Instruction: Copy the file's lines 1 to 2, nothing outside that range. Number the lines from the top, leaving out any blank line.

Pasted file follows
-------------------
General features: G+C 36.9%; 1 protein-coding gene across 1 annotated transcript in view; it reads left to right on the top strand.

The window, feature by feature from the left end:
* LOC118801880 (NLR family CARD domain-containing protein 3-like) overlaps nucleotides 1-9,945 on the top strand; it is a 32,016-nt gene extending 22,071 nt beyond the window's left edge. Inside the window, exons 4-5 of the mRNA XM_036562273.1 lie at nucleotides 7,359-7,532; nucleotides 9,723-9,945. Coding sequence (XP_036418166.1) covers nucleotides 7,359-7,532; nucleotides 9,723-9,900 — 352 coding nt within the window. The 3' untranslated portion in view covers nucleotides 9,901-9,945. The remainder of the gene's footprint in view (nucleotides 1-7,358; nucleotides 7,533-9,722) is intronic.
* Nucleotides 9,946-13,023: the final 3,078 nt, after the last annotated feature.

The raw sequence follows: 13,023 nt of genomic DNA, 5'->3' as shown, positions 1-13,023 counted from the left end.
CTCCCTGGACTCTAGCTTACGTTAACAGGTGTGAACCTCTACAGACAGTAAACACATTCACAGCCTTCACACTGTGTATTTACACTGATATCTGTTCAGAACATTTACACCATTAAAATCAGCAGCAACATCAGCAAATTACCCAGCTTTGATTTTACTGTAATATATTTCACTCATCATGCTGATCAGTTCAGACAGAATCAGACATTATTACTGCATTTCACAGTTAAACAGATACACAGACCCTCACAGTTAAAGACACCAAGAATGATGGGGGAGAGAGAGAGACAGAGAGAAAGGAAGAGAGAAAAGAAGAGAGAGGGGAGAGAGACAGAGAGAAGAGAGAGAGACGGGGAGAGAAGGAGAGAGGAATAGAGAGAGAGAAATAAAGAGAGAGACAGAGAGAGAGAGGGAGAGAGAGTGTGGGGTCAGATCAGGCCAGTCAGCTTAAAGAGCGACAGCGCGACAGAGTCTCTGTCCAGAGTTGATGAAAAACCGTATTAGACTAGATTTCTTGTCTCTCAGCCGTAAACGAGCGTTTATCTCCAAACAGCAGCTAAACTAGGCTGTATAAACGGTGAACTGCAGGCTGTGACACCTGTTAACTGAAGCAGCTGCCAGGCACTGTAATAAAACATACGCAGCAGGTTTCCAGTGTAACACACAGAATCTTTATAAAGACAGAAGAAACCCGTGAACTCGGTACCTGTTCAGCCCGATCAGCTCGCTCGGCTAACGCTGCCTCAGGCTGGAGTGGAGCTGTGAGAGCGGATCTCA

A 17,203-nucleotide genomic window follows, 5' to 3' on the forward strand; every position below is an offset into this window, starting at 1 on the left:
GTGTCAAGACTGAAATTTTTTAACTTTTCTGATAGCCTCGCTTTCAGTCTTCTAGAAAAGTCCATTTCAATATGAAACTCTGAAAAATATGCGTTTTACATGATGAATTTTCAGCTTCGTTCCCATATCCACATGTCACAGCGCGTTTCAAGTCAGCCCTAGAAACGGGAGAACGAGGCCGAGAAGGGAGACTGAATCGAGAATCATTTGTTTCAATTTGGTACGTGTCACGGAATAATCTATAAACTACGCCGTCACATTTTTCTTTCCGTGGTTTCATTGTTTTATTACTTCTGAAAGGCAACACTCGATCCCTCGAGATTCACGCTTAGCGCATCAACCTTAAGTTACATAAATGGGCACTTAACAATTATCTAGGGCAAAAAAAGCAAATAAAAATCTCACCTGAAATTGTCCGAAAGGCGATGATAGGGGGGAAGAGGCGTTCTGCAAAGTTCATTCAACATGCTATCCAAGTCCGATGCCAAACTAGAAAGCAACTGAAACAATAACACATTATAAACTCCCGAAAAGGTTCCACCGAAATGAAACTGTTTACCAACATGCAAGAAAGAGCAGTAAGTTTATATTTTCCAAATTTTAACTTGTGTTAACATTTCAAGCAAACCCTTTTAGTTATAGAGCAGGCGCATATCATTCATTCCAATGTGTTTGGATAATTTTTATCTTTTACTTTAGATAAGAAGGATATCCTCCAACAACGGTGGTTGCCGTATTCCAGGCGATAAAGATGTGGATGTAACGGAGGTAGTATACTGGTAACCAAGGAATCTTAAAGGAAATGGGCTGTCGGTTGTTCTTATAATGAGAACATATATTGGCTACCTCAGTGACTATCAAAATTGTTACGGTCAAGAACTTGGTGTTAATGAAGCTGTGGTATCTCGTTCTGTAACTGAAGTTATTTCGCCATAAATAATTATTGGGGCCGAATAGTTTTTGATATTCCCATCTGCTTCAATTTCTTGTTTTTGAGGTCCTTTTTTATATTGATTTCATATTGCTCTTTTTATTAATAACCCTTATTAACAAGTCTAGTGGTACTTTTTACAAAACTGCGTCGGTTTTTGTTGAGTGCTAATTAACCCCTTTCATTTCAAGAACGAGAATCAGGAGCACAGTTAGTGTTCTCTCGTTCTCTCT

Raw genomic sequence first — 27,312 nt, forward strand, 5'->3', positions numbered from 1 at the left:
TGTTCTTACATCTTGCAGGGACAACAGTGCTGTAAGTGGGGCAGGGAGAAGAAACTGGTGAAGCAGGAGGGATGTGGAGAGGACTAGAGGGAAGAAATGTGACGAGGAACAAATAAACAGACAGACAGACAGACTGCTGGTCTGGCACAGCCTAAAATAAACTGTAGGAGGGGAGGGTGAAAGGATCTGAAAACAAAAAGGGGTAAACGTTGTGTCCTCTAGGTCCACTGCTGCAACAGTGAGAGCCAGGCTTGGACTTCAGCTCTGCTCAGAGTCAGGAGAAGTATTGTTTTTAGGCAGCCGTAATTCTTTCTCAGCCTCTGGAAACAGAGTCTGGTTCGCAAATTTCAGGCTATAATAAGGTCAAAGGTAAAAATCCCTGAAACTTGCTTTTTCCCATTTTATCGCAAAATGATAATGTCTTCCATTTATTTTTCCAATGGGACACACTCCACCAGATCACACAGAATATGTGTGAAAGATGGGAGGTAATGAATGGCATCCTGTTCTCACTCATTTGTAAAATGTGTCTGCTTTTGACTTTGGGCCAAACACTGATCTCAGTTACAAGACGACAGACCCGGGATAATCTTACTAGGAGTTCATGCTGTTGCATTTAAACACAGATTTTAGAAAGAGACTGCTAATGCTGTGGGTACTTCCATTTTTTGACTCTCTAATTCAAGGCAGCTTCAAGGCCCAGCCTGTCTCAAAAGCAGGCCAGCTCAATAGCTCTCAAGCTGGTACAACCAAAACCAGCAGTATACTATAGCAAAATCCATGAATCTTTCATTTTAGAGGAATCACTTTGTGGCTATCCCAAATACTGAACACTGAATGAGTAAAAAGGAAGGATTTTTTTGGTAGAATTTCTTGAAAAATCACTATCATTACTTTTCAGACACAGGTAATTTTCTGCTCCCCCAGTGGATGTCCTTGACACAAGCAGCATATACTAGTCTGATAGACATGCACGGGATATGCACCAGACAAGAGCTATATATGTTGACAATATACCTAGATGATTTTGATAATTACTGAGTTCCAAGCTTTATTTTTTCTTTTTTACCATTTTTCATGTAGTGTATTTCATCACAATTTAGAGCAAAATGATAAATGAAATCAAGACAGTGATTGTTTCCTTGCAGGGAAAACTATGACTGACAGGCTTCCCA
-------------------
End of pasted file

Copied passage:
General features: G+C 36.9%; 1 protein-coding gene across 1 annotated transcript in view; it reads left to right on the top strand.

The window, feature by feature from the left end: